TIP

The Directory Server instance used by the FreeIPA server can be tuned to increase performance. For tuning information, see the Directory Server documentation at http://docs.redhat.com/docs/en-US/Red_Hat_Directory_Server/8.2/html/Performance_Tuning_Guide/system-tuning.html.
The system requirements for both 32-bit and 64-bit platforms are the same.
Table 2.1. Minimum Hardware Requirements
Minimum Hardware Requirements 10,000 - 250,000 Entries 250,000 - 1,000,000 Entries Over 1,000,000 Entries
CPU P3; 500MHz
RAM 1 GB 1 GB 1 GB
Disk Space 2 GB 4 GB 8 GB

2.1.2. Software Requirements

Most of the packages that a FreeIPA server depends on are installed as dependencies when the FreeIPA packages are installed. There are some packages, however, which are required before installing the FreeIPA packages:
  • Kerberos 1.9
  • The named and bind-dyndb-ldap packages for DNS

2.1.3. Supported Web Browsers

The only supported browser to access the FreeIPA web UI is Firefox 3.x or 4.x.

2.1.4. System Prerequisites

The FreeIPA server is set up using a configuration script, and this script makes certain assumption about the host system. If the system does not meet these prerequisites, then server configuration may fail.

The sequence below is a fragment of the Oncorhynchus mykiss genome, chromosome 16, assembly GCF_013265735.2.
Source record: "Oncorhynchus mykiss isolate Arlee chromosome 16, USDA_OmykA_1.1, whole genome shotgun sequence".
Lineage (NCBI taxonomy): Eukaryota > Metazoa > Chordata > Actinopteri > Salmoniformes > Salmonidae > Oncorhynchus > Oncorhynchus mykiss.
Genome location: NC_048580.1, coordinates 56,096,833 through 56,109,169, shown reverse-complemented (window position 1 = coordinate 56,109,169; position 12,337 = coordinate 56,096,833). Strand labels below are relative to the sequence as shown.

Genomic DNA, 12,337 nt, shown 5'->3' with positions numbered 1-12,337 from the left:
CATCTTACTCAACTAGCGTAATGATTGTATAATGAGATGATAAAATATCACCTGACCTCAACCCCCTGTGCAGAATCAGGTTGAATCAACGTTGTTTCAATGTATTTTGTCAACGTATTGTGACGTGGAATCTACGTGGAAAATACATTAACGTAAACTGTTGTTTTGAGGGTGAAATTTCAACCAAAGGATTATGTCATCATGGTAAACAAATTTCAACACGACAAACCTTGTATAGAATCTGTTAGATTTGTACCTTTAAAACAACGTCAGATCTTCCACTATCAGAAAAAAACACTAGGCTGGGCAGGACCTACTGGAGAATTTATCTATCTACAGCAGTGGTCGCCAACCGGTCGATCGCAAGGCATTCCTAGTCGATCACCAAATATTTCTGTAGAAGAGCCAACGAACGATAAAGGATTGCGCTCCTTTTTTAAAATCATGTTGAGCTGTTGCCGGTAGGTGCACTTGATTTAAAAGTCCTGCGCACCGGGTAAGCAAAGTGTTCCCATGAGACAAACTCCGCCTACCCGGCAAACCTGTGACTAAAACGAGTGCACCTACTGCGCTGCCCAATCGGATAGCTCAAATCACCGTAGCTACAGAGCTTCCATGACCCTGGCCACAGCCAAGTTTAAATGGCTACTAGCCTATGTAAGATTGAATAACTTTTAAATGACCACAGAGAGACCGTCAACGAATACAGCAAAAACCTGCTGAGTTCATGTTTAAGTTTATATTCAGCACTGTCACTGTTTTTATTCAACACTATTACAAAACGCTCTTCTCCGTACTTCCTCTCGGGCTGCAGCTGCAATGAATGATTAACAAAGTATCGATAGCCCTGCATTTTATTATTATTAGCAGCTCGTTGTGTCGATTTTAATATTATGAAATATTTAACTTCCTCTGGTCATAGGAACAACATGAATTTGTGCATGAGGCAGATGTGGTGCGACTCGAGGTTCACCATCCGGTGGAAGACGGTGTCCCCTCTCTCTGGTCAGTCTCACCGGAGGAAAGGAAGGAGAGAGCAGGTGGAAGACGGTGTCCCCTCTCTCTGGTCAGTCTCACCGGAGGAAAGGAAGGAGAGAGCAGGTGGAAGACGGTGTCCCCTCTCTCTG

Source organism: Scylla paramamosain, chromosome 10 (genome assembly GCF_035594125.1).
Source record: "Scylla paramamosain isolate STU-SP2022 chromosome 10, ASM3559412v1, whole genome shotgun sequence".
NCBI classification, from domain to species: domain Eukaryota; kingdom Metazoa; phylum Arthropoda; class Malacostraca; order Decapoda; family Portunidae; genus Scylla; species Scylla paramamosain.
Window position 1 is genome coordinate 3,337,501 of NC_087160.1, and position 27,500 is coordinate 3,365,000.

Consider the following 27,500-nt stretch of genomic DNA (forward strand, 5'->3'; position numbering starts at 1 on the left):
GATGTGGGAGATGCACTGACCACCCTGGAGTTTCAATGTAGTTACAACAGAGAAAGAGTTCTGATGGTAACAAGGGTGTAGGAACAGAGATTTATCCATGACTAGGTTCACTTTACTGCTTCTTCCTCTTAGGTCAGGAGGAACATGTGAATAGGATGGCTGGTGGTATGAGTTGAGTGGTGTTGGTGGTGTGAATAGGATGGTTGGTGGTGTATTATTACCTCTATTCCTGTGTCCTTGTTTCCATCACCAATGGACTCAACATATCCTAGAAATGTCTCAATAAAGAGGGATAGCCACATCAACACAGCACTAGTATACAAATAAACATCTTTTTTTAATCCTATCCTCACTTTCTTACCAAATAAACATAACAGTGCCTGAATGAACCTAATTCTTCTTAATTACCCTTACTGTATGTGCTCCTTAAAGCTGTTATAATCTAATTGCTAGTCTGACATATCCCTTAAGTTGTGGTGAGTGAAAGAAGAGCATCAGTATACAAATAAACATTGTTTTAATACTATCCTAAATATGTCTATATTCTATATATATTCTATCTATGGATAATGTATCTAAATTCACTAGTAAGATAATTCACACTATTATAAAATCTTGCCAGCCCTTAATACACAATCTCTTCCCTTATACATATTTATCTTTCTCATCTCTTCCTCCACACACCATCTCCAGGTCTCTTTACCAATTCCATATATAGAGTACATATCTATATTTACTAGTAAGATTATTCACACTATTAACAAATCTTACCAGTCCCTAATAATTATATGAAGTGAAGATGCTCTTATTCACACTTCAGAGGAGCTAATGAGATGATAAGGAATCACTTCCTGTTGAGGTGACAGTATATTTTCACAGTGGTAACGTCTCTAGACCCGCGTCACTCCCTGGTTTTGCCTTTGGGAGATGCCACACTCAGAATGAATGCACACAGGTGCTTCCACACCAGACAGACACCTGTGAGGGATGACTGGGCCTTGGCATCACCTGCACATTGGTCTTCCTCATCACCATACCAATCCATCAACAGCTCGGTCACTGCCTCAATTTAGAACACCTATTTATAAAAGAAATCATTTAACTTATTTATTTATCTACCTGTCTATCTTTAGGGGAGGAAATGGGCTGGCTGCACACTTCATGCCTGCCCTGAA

2.1.4.1. Hostname Requirements

Regardless of whether the DNS is within the FreeIPA server or external, the server host must have DNS properly configured:
  • The hostname must be a fully-qualified domain name. For example, ipaserver.example.com.

    IMPORTANT

    This must be a valid DNS name, which means only numbers, alphabetic characters, and hyphens (-) are allowed. Other characters, like underscores, in the hostname will cause DNS failures.
  • The server's machine name must be set and resolve to its public IP address. The fully-qualified domain name cannot resolve to the loopback address. It must resolve to the machine's public IP address, not to 127.0.0.1. The output of the hostname command cannot be localhost or localhost6.
  • The reverse of the address that the hostname resolves to must match the hostname.
  • The DNS must be correctly configured to resolve forward and reverse addresses. The DNS does not need to be on the same machine as the FreeIPA server, but it does need to be fully functional.